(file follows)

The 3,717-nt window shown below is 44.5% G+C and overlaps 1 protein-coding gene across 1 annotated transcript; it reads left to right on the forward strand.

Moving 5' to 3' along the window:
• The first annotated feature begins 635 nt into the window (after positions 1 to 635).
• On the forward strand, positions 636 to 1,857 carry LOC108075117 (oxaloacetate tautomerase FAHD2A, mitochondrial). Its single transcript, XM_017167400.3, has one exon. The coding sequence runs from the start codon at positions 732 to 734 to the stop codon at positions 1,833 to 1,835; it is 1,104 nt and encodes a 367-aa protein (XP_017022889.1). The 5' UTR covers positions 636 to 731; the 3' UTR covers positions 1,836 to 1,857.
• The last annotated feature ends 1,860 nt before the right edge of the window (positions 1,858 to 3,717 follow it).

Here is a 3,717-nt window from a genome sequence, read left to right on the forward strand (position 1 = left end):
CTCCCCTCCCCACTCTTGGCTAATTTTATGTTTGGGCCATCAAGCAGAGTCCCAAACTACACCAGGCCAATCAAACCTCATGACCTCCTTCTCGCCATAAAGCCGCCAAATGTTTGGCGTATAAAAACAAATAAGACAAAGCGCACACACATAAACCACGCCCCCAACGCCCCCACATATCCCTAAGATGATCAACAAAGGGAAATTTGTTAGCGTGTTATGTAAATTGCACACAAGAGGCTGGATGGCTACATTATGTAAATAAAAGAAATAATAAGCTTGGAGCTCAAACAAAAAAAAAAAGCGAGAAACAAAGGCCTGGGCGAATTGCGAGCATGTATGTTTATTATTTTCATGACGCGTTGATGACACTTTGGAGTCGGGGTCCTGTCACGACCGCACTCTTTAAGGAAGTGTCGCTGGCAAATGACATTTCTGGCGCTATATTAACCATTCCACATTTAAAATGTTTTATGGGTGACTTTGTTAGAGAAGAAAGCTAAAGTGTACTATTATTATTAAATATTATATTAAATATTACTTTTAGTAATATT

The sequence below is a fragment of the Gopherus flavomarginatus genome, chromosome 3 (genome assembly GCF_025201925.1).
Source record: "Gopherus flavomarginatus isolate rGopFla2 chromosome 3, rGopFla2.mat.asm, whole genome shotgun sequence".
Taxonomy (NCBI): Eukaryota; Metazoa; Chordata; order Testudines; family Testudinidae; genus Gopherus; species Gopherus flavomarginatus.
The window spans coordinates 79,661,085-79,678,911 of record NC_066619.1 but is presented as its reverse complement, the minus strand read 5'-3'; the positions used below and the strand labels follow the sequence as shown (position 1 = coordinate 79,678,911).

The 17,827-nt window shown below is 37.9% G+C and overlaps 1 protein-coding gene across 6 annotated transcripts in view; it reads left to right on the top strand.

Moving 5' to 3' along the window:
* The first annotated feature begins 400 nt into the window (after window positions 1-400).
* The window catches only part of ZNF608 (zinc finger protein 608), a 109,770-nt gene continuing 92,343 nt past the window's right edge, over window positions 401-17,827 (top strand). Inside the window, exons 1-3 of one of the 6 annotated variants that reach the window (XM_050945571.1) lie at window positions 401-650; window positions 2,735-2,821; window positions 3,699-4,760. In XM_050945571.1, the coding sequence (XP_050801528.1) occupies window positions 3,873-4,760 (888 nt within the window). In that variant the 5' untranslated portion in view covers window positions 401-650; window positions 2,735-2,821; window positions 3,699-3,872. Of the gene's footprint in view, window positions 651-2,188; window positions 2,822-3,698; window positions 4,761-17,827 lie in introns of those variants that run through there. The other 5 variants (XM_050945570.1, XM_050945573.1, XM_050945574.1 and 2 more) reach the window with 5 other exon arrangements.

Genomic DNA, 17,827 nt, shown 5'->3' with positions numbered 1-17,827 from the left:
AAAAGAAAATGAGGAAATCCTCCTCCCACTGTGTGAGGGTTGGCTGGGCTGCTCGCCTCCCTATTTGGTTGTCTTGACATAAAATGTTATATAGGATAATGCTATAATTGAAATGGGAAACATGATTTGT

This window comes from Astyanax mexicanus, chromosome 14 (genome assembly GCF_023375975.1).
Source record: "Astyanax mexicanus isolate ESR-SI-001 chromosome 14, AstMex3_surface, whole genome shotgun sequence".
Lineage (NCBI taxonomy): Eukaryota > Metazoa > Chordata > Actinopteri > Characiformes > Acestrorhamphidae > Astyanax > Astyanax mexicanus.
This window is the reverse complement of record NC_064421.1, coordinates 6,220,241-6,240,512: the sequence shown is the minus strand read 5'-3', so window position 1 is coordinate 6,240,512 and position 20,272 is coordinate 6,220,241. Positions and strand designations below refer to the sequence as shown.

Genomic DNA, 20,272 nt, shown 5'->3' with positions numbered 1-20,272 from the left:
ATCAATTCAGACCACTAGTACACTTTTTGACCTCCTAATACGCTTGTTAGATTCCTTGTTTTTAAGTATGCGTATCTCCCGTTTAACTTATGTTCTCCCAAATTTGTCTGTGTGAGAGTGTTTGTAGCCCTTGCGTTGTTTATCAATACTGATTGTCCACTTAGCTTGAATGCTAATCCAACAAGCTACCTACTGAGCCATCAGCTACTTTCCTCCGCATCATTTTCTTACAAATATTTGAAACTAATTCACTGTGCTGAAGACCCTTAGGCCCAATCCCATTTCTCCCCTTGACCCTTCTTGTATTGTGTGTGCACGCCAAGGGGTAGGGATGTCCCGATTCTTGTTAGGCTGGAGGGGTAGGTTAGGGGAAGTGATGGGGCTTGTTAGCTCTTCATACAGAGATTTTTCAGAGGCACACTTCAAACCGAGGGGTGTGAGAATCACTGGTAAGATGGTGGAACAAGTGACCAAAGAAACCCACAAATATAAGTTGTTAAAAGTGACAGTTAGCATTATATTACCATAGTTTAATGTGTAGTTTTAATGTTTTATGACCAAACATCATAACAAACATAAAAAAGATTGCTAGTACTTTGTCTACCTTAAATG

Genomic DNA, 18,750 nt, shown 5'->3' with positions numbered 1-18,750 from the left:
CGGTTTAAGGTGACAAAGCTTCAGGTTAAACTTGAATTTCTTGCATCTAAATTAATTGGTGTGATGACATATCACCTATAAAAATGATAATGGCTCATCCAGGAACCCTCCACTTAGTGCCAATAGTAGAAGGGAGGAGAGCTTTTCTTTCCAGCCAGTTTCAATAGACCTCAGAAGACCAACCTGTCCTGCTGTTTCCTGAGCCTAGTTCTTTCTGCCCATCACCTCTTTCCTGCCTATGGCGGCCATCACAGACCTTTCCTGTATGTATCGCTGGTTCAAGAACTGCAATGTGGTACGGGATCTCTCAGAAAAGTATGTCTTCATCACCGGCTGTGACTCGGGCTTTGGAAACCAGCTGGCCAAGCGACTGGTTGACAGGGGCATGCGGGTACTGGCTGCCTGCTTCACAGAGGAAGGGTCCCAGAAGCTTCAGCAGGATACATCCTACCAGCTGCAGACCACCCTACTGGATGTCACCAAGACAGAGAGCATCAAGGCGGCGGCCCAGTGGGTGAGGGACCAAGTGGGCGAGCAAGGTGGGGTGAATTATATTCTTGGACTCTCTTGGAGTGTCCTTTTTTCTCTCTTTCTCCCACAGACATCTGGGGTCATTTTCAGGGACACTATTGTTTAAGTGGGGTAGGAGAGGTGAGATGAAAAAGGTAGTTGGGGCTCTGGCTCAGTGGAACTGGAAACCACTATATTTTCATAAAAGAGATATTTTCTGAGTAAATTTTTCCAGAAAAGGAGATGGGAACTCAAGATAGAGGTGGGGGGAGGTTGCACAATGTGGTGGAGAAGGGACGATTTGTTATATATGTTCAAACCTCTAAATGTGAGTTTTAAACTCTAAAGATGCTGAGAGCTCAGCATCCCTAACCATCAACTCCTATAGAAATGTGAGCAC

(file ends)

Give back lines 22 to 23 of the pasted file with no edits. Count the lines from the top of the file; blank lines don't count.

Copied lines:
Genomic DNA, 20,272 nt, shown 5'->3' with positions numbered 1-20,272 from the left:
ATCAATTCAGACCACTAGTACACTTTTTGACCTCCTAATACGCTTGTTAGATTCCTTGTTTTTAAGTATGCGTATCTCCCGTTTAACTTATGTTCTCCCAAATTTGTCTGTGTGAGAGTGTTTGTAGCCCTTGCGTTGTTTATCAATACTGATTGTCCACTTAGCTTGAATGCTAATCCAACAAGCTACCTACTGAGCCATCAGCTACTTTCCTCCGCATCATTTTCTTACAAATATTTGAAACTAATTCACTGTGCTGAAGACCCTTAGGCCCAATCCCATTTCTCCCCTTGACCCTTCTTGTATTGTGTGTGCACGCCAAGGGGTAGGGATGTCCCGATTCTTGTTAGGCTGGAGGGGTAGGTTAGGGGAAGTGATGGGGCTTGTTAGCTCTTCATACAGAGATTTTTCAGAGGCACACTTCAAACCGAGGGGTGTGAGAATCACTGGTAAGATGGTGGAACAAGTGACCAAAGAAACCCACAAATATAAGTTGTTAAAAGTGACAGTTAGCATTATATTACCATAGTTTAATGTGTAGTTTTAATGTTTTATGACCAAACATCATAACAAACATAAAAAAGATTGCTAGTACTTTGTCTACCTTAAATG